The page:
Over the past decade, research on semiconductor nanowires has become one of the most active fields in nanoscience and technology, and work in this area continues to expand. One particularly exciting aspect of this research field is its interdisciplinary nature that brings together scientists trained in physics, chemistry, materials science, electrical engineering, biology, and medicine. The purpose of a new Focus Issue in pss (Rapid Research Letters) guest-edited by Chennupati Jagadish (ANU, Canberra and pss Editorial Advisory Board member), Lutz Geelhaar (Paul-Drude-Institut Berlin) and Silvija Gradecak (MIT, Cambridge) is to provide a status overview in the form of Reviews@RRL as well as a snapshot of ongoing activities.
Semiconductor nanowires are structures that are characterized by their high aspect ratio and a diameter that typically does not exceed 100 nm. The nanoscale size and the quasi one-dimensional shape offer unique opportunities to control properties of semiconductors such as density of states, transport of electrons, and interaction with photons. Thus, these objects are considered as building blocks for the next generation of electronics, photonics, energy, sensing, and biomedical applications.
Another important feature of nanowires is the possibility to grow heterostructures of materials with large lattice and thermal mismatch without creating dislocations. This advantage over planar films provides an unprecedented flexibility to create a broad range of structures with a combination of different materials that may lead to the observation of exciting physical phenomena or novel functionalities for applications. In particular, nanowires may pave the way for the integration of microelectronic devices on silicon with optoelectronic and photonic devices based on compound semiconductors.
Both the ten Review@RRL articles listed below and further 21 Rapid Research Letters in this Focus Issue cover a wide scope of topics, methods, and materials ranging from growth and theoretical approaches to thermoelectric, electronic, optoelectronic and photovoltaic properties, applications and devices. Essentially the entire range of inorganic semiconducting materials is covered in this Focus Issue, from silicon and germanium, both narrow and wide bandgap II–VI, III–V, and IV–VI compound semiconductors to semiconducting oxides.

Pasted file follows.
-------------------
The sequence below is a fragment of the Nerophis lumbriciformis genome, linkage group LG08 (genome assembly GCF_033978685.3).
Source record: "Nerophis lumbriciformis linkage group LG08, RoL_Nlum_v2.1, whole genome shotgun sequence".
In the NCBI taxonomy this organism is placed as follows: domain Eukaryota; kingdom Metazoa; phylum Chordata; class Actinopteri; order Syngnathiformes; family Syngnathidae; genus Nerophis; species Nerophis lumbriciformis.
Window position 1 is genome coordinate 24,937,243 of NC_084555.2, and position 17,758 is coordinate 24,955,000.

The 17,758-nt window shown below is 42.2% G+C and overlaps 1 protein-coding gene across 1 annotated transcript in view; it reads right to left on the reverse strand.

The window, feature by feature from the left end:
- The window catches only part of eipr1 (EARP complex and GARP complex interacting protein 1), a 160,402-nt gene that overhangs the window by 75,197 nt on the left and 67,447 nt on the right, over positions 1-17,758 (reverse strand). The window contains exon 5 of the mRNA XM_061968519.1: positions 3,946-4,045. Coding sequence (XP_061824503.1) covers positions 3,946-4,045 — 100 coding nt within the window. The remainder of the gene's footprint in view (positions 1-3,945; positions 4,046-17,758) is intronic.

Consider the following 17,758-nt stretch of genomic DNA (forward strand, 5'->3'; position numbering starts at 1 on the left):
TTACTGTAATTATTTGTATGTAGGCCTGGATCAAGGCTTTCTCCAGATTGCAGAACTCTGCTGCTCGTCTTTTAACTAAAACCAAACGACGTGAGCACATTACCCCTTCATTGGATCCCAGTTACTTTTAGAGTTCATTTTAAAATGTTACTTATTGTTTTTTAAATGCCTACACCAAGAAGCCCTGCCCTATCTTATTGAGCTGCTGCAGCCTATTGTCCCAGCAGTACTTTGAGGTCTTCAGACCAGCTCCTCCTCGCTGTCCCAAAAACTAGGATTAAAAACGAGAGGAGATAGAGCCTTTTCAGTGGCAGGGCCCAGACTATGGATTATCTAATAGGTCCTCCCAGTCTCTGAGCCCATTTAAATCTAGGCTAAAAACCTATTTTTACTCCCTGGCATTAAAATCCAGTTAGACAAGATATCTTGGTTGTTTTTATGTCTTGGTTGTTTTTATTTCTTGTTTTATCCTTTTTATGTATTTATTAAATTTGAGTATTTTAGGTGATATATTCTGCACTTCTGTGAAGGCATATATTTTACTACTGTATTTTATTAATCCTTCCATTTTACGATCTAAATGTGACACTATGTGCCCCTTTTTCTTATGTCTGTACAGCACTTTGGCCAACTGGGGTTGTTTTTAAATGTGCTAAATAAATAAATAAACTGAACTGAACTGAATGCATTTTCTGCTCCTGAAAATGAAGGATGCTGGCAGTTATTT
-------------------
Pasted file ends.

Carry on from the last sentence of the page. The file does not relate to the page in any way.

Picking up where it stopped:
Reviews@RRL in the Focus Issue on Semiconductor Nanowires
Highlight: III–V nanowire photovoltaics: Review of design for high efficiency [Free access]
R. R. LaPierre, A. C. E. Chia, S. J. Gibson, C. M. Haapamaki, J. Boulanger, R. Yee, P. Kuyanov, J. Zhang, N. Tajik, N. Jewell and K. M. A. Rahman
Advances in semiconductor nanowire growth on graphene [Open Access]
A. Mazid Munshi and Helge Weman
First principles studies of structural, electrical and magnetic properties of semiconductor nanowires
Marta Galicka, Ryszard Buczko, Perla Kacman, Erika N. Lima, Tome M. Schmidt and Hadas Shtrikman
Thermal conductivity of silicon nanowires: From fundamentals to phononic engineering
Gang Zhang and Yong-Wei Zhang
Thermoelectricity in semiconductor nanowires
Jungwon Kim, Je-Hyeong Bahk, Junphil Hwang, Hoon Kim, Hwanjoo Park and Woochul Kim
Nanofunctional gallium oxide (Ga2O3) nanowires/nanostructures and their applications in nanodevices
Sudheer Kumar and R. Singh
Silicon nanowires – a versatile technology platform
Thomas Mikolajick, André Heinzig, Jens Trommer, Sebastian Pregl, Matthias Grube, Gianaurelio Cuniberti and Walter M. Weber
Group III nitride core–shell nano- and microrods for optoelectronic applications
Martin Mandl, Xue Wang, Tilman Schimpke, Christopher Kölper, Michael Binder, Johannes Ledig, Andreas Waag, Xiang Kong, Achim Trampert, Frank Bertram, Jürgen Christen, Francesca Barbagini, Enrique Calleja and Martin Strassburg